Consistent with the theme of SCDigest's editor Dan Gilmore's First Thought column (see P&G's New Service as Measured by Customer - Supply Chain Industry Inflection Point?) focused on the consumer goods to retail value chain, our supply chain graphic of the week presents some interesting data on who really controls the profit margin in this sector.
As shown in the chart below, from a recent report by the McKinsey Global Institute, consumer goods manufacturers now take an incredible 69% of operating profits from the joint value chain, with just 31% going to retailers - and the manufacturing share continues to go move higher.
It was less than 50% in 1998, and McKinsey says that barring changes by retailers, their share is likely to get futher squeezed in coming years, due to developments like more and more on-line pricing comparisons by shoppers. It notes such tools as RedLaser, for instance, a mobile phone app that let shoppers scan the bar code of an item in-store and obtain immediate price and product comparisons across retailers and manufacturers.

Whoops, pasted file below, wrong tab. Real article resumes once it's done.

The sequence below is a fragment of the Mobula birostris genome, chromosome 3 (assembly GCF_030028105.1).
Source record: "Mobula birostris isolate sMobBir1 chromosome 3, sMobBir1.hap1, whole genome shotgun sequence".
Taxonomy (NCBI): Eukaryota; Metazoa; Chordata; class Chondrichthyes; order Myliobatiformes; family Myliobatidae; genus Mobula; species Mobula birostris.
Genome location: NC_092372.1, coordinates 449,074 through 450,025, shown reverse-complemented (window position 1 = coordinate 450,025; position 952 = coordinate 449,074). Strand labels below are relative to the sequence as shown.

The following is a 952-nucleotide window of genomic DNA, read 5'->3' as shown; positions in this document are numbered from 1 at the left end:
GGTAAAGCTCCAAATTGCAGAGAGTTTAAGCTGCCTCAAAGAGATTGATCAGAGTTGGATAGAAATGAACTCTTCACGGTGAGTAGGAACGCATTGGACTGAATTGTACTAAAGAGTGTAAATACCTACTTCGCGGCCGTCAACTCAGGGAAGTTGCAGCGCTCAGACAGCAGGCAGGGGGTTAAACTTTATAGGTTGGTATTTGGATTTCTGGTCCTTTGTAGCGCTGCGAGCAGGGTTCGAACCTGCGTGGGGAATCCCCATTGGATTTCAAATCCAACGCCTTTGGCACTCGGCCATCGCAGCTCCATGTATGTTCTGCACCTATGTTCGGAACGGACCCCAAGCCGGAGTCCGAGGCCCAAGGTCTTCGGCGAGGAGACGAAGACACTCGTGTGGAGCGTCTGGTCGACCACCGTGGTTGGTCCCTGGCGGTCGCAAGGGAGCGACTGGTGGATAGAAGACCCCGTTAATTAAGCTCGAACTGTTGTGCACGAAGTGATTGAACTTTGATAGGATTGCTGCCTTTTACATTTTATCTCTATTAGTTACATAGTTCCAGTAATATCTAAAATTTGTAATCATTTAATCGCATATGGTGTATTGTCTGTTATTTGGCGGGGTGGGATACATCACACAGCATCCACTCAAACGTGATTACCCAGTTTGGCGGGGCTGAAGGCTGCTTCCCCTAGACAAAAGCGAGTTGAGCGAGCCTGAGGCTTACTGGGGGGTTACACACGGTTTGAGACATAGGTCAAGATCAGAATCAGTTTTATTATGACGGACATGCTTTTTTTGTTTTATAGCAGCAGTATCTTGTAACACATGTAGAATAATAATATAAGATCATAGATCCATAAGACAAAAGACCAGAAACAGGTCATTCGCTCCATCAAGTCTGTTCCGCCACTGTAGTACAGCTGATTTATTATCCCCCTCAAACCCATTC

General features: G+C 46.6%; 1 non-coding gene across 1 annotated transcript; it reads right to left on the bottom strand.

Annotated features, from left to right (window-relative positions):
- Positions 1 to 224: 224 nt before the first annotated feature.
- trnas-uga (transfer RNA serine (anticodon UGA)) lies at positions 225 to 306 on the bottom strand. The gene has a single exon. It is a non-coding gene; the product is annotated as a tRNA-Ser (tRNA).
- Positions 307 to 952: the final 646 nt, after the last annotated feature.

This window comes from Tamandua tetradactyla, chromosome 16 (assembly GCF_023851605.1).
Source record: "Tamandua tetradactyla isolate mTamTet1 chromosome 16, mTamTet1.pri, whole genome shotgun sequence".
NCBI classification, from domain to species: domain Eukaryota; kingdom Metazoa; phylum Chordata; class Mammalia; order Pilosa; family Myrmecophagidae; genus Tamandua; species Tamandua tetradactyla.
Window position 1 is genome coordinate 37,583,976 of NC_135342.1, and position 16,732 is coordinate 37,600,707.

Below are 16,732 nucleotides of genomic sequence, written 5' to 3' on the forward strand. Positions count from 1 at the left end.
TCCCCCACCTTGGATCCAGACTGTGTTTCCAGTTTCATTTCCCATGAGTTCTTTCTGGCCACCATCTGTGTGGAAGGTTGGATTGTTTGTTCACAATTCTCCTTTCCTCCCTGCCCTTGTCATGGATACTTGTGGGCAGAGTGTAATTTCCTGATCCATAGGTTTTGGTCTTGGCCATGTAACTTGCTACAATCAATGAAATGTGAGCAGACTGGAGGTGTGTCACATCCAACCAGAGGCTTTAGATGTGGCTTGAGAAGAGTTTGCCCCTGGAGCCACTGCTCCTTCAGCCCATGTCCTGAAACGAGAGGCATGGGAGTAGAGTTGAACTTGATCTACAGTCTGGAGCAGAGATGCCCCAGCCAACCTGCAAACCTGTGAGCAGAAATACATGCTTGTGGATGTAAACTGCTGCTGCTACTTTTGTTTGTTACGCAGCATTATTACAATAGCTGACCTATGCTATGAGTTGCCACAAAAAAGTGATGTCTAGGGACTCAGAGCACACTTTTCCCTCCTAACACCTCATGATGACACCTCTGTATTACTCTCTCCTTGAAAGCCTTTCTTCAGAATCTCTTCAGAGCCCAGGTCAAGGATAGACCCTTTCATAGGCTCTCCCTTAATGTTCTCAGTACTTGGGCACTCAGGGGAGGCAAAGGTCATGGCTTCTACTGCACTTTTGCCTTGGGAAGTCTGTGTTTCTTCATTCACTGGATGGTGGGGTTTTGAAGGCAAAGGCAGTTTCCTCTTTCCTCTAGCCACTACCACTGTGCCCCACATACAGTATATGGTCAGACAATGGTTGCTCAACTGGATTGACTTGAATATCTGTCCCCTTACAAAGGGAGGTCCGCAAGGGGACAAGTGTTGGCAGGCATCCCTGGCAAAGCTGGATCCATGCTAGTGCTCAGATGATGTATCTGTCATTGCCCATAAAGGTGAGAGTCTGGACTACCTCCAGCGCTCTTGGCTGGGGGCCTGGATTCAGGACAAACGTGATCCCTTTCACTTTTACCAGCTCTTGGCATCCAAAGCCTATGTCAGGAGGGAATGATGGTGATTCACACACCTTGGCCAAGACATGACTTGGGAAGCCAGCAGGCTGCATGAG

Source: McKinsey Global Institute
McKinsey doesn't really explain why and how that this trend occuring, but we will note that the same trend can be seen in many other sectors, where the final seller takes the brunt of the pricing battles and pressures, and the manufacturers keep their margins pretty strong.
In the supply chain, for example, manufacturers of products such as wireless RF terminals in logistics or bar code printers have maintained pretty stable and high margins (say 50%) over the past decade , even as resellers such as VARs have seen margins shrink to maybe 15% and in some cases even less, down from 20-30% in the past.
One last question: do you think the profit share split is the same with Walmart and its suppliers? Walmart operates on low margins, but usually drives very low prices with its suppliers, so we're not quite sure.
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